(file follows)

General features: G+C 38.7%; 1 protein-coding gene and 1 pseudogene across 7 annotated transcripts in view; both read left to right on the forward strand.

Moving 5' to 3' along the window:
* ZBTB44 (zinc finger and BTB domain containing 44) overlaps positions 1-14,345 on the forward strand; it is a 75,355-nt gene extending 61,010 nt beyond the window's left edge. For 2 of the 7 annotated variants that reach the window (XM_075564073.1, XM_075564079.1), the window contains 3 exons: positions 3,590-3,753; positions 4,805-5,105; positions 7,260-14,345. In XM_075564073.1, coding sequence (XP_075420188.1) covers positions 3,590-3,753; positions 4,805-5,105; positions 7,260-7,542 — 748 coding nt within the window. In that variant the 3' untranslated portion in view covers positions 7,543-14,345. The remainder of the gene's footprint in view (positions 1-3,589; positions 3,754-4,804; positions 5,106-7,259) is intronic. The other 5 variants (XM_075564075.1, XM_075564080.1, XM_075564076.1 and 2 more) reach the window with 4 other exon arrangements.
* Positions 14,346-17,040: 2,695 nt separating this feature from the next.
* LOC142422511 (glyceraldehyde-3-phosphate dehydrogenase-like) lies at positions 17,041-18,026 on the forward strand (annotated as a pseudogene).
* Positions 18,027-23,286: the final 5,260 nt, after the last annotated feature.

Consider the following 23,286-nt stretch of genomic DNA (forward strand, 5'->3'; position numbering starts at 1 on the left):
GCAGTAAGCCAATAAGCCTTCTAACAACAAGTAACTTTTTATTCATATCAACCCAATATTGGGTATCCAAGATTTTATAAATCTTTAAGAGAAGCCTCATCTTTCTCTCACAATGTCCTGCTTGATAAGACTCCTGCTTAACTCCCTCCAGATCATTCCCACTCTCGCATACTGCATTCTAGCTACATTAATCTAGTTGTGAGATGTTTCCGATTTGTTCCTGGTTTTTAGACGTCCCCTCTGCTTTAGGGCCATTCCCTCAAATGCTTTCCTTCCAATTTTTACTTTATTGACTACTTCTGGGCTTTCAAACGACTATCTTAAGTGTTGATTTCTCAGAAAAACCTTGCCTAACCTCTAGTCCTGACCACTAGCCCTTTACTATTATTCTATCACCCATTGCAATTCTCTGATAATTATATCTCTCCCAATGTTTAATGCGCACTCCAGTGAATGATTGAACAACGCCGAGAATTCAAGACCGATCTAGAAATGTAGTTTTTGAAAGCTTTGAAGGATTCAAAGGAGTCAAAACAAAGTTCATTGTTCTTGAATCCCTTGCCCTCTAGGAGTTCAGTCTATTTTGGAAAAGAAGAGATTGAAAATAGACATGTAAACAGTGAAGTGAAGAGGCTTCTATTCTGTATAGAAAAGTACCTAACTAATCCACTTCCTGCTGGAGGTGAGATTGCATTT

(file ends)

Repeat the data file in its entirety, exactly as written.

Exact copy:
General features: G+C 38.7%; 1 protein-coding gene and 1 pseudogene across 7 annotated transcripts in view; both read left to right on the forward strand.

Moving 5' to 3' along the window:
* ZBTB44 (zinc finger and BTB domain containing 44) overlaps positions 1-14,345 on the forward strand; it is a 75,355-nt gene extending 61,010 nt beyond the window's left edge. For 2 of the 7 annotated variants that reach the window (XM_075564073.1, XM_075564079.1), the window contains 3 exons: positions 3,590-3,753; positions 4,805-5,105; positions 7,260-14,345. In XM_075564073.1, coding sequence (XP_075420188.1) covers positions 3,590-3,753; positions 4,805-5,105; positions 7,260-7,542 — 748 coding nt within the window. In that variant the 3' untranslated portion in view covers positions 7,543-14,345. The remainder of the gene's footprint in view (positions 1-3,589; positions 3,754-4,804; positions 5,106-7,259) is intronic. The other 5 variants (XM_075564075.1, XM_075564080.1, XM_075564076.1 and 2 more) reach the window with 4 other exon arrangements.
* Positions 14,346-17,040: 2,695 nt separating this feature from the next.
* LOC142422511 (glyceraldehyde-3-phosphate dehydrogenase-like) lies at positions 17,041-18,026 on the forward strand (annotated as a pseudogene).
* Positions 18,027-23,286: the final 5,260 nt, after the last annotated feature.

Consider the following 23,286-nt stretch of genomic DNA (forward strand, 5'->3'; position numbering starts at 1 on the left):
GCAGTAAGCCAATAAGCCTTCTAACAACAAGTAACTTTTTATTCATATCAACCCAATATTGGGTATCCAAGATTTTATAAATCTTTAAGAGAAGCCTCATCTTTCTCTCACAATGTCCTGCTTGATAAGACTCCTGCTTAACTCCCTCCAGATCATTCCCACTCTCGCATACTGCATTCTAGCTACATTAATCTAGTTGTGAGATGTTTCCGATTTGTTCCTGGTTTTTAGACGTCCCCTCTGCTTTAGGGCCATTCCCTCAAATGCTTTCCTTCCAATTTTTACTTTATTGACTACTTCTGGGCTTTCAAACGACTATCTTAAGTGTTGATTTCTCAGAAAAACCTTGCCTAACCTCTAGTCCTGACCACTAGCCCTTTACTATTATTCTATCACCCATTGCAATTCTCTGATAATTATATCTCTCCCAATGTTTAATGCGCACTCCAGTGAATGATTGAACAACGCCGAGAATTCAAGACCGATCTAGAAATGTAGTTTTTGAAAGCTTTGAAGGATTCAAAGGAGTCAAAACAAAGTTCATTGTTCTTGAATCCCTTGCCCTCTAGGAGTTCAGTCTATTTTGGAAAAGAAGAGATTGAAAATAGACATGTAAACAGTGAAGTGAAGAGGCTTCTATTCTGTATAGAAAAGTACCTAACTAATCCACTTCCTGCTGGAGGTGAGATTGCATTT